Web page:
Clearly white supremacy will not go away after a single election, and there is still a monumental amount of work to do. It’s time to begin that work.

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PRA also cautions that violent white supremacist social movements, as well as the broad web of systemic white supremacy that is baked into the structure of the United States, will not go away with a Biden presidential win. “Even one incident of large-scale violence…will inevitably result in new repressive measures from the government that will target racial-justice movements and the left,” they warn. “Movement efforts to defund the police and ongoing protests against lack of police accountability and for racial justice may lead to higher levels of recruitment and attraction of active-duty or recent law enforcement operatives into militia-type groups.” Highlighting the importance of continuing to fight structural white supremacy and recognizing how mainstream systems of governance and surveillance aid fringe far-right extremist groups are urgent tasks, despite a Democratic win.

“I think there’s nothing about this election that tells us that things are fine in regards to the place of white supremacy in American life, regardless of who wins,” Belew said. “I think this is, in many ways, a resounding victory for people who would like to see more white supremacy in our culture.” Referencing the broad web of histories and systems that produce racist outcomes in the United States—like maternal-health rates, mass incarceration of Black and Brown populations, wealth disparity, and home ownership—Belew says people don’t necessarily need to believe in the superiority of the white race to reproduce systemic white supremacy. Being vigilant of and opposing structures that are supportive of white supremacy, such as, for example, the police and the criminal justice system, is essential; though a Biden win will no doubt make the political landscape less chaotic, structural racism persists, and will not disappear with a Democrat in the White House.

Indeed, the PRA memo, speculating on the possibility of a Democratic presidency, asks whether Biden’s moderate liberalism will accept “soft” versions of white-identity claims to increase immigration restrictions; the tendency of the white moderate to give space to less overt white supremacist policies must be watched and countered. Globally, U.S. imperialism and neocolonialist extraction from the Global South are also manifestations of white supremacy that are endorsed and enforced by neoliberal administrations; supporting and rallying around indigenous land defenders across the Global South is an essential task for the left, as is calling out Biden’s extractivist tendencies.

As for how to guard against the organized fringe groups in the weeks following the election, and deal with the potential risk of domestic terrorism, Belew says the best thing we can do is pay attention to these movements—and take them seriously. “I do think people paying attention to this movement is the opposite of what it wants, so I think that people who read this article can do a great thing to help by simply paying attention to the stories about white-power activism,” she said. “I really do think the sense of coalition politics that can arise out of impacted communities joining together might present one way for us to move forward.” PRA has also made a number of resources available for left-wing protesters seeking to assess risk and protect themselves, a highly recommended read for anyone planning to attend ongoing pro democracy or antifascist protests.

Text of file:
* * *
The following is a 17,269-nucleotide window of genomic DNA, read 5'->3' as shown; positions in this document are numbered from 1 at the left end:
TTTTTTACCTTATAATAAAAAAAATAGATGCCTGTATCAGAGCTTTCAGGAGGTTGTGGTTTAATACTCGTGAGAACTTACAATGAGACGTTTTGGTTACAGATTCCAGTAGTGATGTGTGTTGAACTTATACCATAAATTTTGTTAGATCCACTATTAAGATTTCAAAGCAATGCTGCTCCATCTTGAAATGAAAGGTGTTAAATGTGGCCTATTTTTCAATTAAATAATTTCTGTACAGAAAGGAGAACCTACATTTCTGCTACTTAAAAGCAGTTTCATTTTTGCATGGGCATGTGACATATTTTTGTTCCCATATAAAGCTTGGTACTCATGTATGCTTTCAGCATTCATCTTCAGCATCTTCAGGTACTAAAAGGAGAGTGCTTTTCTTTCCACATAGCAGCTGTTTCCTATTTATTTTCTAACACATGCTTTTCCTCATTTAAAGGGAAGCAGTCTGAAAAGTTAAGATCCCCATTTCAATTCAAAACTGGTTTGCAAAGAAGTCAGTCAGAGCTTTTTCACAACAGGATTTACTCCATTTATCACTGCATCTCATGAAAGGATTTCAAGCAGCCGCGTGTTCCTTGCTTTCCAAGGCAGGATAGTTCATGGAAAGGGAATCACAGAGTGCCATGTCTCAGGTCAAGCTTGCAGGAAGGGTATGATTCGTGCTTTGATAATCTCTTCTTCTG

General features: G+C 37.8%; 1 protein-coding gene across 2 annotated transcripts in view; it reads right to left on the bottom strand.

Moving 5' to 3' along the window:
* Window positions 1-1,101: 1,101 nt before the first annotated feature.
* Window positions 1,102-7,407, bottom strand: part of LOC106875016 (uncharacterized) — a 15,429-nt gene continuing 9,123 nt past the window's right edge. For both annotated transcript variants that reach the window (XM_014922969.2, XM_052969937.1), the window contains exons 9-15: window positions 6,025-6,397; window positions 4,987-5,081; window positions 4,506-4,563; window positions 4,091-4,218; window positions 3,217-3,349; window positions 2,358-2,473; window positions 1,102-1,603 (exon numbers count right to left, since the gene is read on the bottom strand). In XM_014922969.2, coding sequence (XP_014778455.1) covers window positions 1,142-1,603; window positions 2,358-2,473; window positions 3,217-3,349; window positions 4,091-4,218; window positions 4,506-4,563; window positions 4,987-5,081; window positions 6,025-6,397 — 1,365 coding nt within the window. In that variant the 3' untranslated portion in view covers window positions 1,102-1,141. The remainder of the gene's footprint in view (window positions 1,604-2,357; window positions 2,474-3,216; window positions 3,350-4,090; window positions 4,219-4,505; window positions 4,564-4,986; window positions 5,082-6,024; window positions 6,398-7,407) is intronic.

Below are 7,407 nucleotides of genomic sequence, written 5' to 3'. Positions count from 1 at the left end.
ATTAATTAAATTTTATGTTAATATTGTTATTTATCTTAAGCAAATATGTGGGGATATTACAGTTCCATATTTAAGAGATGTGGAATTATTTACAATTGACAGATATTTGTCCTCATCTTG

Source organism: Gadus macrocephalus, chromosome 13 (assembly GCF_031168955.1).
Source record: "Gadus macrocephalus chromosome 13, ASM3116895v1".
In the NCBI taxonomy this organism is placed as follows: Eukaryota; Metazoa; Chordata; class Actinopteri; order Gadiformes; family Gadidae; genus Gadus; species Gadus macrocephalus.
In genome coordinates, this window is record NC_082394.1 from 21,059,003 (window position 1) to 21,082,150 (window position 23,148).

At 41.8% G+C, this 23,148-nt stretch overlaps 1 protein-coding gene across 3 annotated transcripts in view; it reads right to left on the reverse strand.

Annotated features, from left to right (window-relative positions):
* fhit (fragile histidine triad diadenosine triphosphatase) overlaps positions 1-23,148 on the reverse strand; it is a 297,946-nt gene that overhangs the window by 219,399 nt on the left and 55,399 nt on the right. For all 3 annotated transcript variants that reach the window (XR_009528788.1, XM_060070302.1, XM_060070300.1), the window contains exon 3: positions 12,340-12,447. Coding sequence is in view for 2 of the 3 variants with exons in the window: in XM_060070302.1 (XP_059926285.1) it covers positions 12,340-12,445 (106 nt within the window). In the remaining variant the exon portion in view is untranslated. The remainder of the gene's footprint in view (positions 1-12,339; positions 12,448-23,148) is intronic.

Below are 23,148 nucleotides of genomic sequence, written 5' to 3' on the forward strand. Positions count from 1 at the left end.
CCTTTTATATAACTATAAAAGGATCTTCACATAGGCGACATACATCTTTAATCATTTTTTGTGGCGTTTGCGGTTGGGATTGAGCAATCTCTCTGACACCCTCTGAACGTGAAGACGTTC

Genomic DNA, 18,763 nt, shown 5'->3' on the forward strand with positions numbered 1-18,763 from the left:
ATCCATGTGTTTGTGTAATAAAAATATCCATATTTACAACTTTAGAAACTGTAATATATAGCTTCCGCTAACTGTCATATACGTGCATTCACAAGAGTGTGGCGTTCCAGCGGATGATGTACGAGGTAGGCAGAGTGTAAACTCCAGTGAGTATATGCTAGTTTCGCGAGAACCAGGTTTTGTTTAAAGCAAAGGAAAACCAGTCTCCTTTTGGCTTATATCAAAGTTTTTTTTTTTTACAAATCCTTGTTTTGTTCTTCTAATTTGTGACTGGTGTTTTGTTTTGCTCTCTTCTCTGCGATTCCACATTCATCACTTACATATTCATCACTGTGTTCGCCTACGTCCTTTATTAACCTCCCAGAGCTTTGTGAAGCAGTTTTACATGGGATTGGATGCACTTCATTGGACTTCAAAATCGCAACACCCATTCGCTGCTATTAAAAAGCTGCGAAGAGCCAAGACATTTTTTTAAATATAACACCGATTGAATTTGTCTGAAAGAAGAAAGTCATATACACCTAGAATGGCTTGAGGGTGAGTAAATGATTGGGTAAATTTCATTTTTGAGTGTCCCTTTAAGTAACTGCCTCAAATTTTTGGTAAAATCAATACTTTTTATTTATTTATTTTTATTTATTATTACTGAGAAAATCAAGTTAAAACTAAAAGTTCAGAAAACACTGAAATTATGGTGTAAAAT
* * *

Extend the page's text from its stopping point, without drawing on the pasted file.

After one of the most polarizing elections in recent U.S. history, with the Republicans now openly trying to stage a coup, it would be folly to ignore the very real problem of white supremacy, both from fringe groups and from less-overt white moderates. Calls from white, liberal celebrities like Katy Perry to reach out to Trump supporters instead of holding them accountable for voting for white supremacy and the news of a potential Trump book deal are only a couple of examples of the many cultural layers that sustain white supremacy in the United States. Clearly white supremacy will not go away after a single election, and there is still a monumental amount of work to do. It’s time to begin that work.


Nicole Froio, a Brazilian woman with short, blonde hair, poses on a concrete balcony
by Nicole Froio
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Nicole Froio is a writer and researcher currently based in South Florida. She has just submitted her PhD thesis on masculinity, sexual violence, and the media. She writes about women’s rights, Brazilian politics, books, and many other topics.